Regarding infiltration, “Anarchist Direct Actions” advises that:
What we know of the early Backfire investigation points to a strategy of generalized monitoring and infiltration. While investigators used increasingly focused tools and strategies as the investigation gained steam—for example, sending “cooperating witnesses” wearing body wires to talk to specific targets—they started out by sifting through a whole demographic of counter-cultural types. Activist and punk houses as well as gathering spots such as bars were placed under surveillance—anarchists who drink should be careful about the way alcohol can loosen lips. Infiltrators and informants targeted not only the most visibly committed anarchists, but also bohemians who inhabited similar cultural and social spheres. Police accumulated tremendous amounts of background information even while failing to penetrate the circles in which direct action was organized. The approximately 30,000 pages of discovery in the Oregon cases contain a vast amount of gossip and background information on quite a few from the Eugene community.
A similar profiling methodology appears to have been used in nearby Portland, Oregon. In March 2001, for example, a large-scale police raid was carried out on a house party attended by Portland punk rockers. The attendees were photographed and questioned about the Earth and Animal Liberation Fronts. Some were arrested and charged with kidnapping and assault on an officer—a standard over-charging which eventually led to plea deals. The defendants from the raid were videotaped at their court appearances by officers later identified as Gang Enforcement Unit members. In the aftermath of this raid, cops routinely harassed punks on the street, demanding to be told whether they were anarchists.
In retrospect, it seems likely that such efforts were not meant simply to intimidate Portland’s punks, but to uncover information relevant to the anarchist and ALF/ELF cases of the time.^4] This may have been a wrong step in the Backfire investigation; right now there’s no way to know. We do know, however, that “wide net” approaches by the state can be effective at stifling socially aware subcultures, even when they uncover no real links to radical action. Fortunately, in Portland those affected by the raid came together in response, aiding each other, limiting the damage done, and taking advantage of the situation to draw attention to police activity.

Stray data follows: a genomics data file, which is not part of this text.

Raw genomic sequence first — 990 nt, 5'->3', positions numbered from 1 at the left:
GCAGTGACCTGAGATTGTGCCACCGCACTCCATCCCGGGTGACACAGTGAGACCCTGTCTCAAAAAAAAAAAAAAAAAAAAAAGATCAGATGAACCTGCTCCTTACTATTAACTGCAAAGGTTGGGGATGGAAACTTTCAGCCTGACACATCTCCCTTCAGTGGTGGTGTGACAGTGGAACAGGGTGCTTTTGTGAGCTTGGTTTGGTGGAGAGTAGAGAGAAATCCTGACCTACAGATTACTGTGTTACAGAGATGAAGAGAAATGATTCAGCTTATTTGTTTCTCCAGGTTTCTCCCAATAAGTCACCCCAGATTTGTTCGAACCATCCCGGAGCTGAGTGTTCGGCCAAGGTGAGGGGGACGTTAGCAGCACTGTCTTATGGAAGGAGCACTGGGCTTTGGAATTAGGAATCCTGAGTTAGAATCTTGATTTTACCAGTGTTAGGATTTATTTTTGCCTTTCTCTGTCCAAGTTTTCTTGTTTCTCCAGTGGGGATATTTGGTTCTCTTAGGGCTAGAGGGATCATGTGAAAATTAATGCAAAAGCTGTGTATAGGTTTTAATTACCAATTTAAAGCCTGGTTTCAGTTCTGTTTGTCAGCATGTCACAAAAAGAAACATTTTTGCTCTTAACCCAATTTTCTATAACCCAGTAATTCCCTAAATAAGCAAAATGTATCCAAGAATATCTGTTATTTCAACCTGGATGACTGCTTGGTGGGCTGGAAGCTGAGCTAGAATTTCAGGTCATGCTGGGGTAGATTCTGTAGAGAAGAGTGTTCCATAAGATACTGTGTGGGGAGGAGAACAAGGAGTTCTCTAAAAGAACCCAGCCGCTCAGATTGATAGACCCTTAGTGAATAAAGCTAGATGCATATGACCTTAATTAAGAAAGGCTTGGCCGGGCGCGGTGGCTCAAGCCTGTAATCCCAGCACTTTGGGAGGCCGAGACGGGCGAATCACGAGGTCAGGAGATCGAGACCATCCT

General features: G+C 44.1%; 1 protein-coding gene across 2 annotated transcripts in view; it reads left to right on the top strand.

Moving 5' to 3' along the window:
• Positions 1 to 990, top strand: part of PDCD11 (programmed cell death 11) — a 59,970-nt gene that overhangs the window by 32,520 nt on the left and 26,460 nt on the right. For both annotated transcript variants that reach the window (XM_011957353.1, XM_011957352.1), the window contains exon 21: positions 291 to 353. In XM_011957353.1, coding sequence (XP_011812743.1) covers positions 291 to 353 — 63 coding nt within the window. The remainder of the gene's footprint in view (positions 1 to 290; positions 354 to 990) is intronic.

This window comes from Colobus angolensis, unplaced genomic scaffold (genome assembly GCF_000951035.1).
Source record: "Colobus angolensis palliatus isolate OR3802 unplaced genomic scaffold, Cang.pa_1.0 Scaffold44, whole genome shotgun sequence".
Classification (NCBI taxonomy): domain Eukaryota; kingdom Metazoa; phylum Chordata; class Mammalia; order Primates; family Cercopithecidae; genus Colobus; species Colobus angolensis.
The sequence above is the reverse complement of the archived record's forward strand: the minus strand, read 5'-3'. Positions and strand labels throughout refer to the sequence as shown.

Another point of speculation is the degree to which authorities fostered division and infighting within radical circles in Eugene. This was a common COINTELPRO3 tactic, and is probably still in use. Borum and Tilby hint at this in the final section of their paper, “Law Enforcement Strategies/ Implications”:
For those familiar with Eugene radical circles, this brings to mind the heated conflicts over gender and feminism within that community. There is no concrete evidence that government operatives were involved in escalating such debates, and we should be careful not to jump to conclusions; such speculation can only assist the state by propagating paranoia. However, law enforcement from local to federal levels must have been aware of the vulnerabilities that opened up when real debates turned to groupthink and factionalism in Eugene. Tilby and his cohorts must have used such insights to their advantage as they devised anti-anarchist strategies. By the time Operation Backfire grand juries began following up on real leads in Eugene, many who could have come together to oppose them were no longer on speaking terms. While this does not justify the lack of integrity shown by those who assisted grand juries, it does offer some context for why the grand juries weren’t resisted more effectively.